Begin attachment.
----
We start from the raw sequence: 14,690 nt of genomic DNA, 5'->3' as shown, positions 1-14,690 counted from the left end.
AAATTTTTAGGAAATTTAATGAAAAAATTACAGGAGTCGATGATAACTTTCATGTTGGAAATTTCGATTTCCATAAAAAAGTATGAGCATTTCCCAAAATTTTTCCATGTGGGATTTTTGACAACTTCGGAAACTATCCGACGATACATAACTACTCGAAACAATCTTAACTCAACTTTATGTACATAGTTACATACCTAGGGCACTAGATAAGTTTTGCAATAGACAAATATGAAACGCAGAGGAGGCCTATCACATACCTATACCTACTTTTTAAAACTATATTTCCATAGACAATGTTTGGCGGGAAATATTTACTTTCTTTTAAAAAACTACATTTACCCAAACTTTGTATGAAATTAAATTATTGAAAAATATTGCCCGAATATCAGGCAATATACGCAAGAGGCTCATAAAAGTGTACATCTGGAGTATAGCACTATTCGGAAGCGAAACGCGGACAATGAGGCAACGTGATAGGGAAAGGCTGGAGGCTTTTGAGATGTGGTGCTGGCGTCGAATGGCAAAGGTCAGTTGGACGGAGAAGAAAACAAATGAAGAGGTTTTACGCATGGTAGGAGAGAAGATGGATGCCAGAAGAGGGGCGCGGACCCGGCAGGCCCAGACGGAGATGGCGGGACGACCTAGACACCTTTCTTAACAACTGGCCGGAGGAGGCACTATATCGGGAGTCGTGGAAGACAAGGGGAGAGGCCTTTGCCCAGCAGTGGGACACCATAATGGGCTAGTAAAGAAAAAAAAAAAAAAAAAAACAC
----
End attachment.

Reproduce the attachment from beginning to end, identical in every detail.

We start from the raw sequence: 14,690 nt of genomic DNA, 5'->3' as shown, positions 1-14,690 counted from the left end.
AAATTTTTAGGAAATTTAATGAAAAAATTACAGGAGTCGATGATAACTTTCATGTTGGAAATTTCGATTTCCATAAAAAAGTATGAGCATTTCCCAAAATTTTTCCATGTGGGATTTTTGACAACTTCGGAAACTATCCGACGATACATAACTACTCGAAACAATCTTAACTCAACTTTATGTACATAGTTACATACCTAGGGCACTAGATAAGTTTTGCAATAGACAAATATGAAACGCAGAGGAGGCCTATCACATACCTATACCTACTTTTTAAAACTATATTTCCATAGACAATGTTTGGCGGGAAATATTTACTTTCTTTTAAAAAACTACATTTACCCAAACTTTGTATGAAATTAAATTATTGAAAAATATTGCCCGAATATCAGGCAATATACGCAAGAGGCTCATAAAAGTGTACATCTGGAGTATAGCACTATTCGGAAGCGAAACGCGGACAATGAGGCAACGTGATAGGGAAAGGCTGGAGGCTTTTGAGATGTGGTGCTGGCGTCGAATGGCAAAGGTCAGTTGGACGGAGAAGAAAACAAATGAAGAGGTTTTACGCATGGTAGGAGAGAAGATGGATGCCAGAAGAGGGGCGCGGACCCGGCAGGCCCAGACGGAGATGGCGGGACGACCTAGACACCTTTCTTAACAACTGGCCGGAGGAGGCACTATATCGGGAGTCGTGGAAGACAAGGGGAGAGGCCTTTGCCCAGCAGTGGGACACCATAATGGGCTAGTAAAGAAAAAAAAAAAAAAAAAAACAC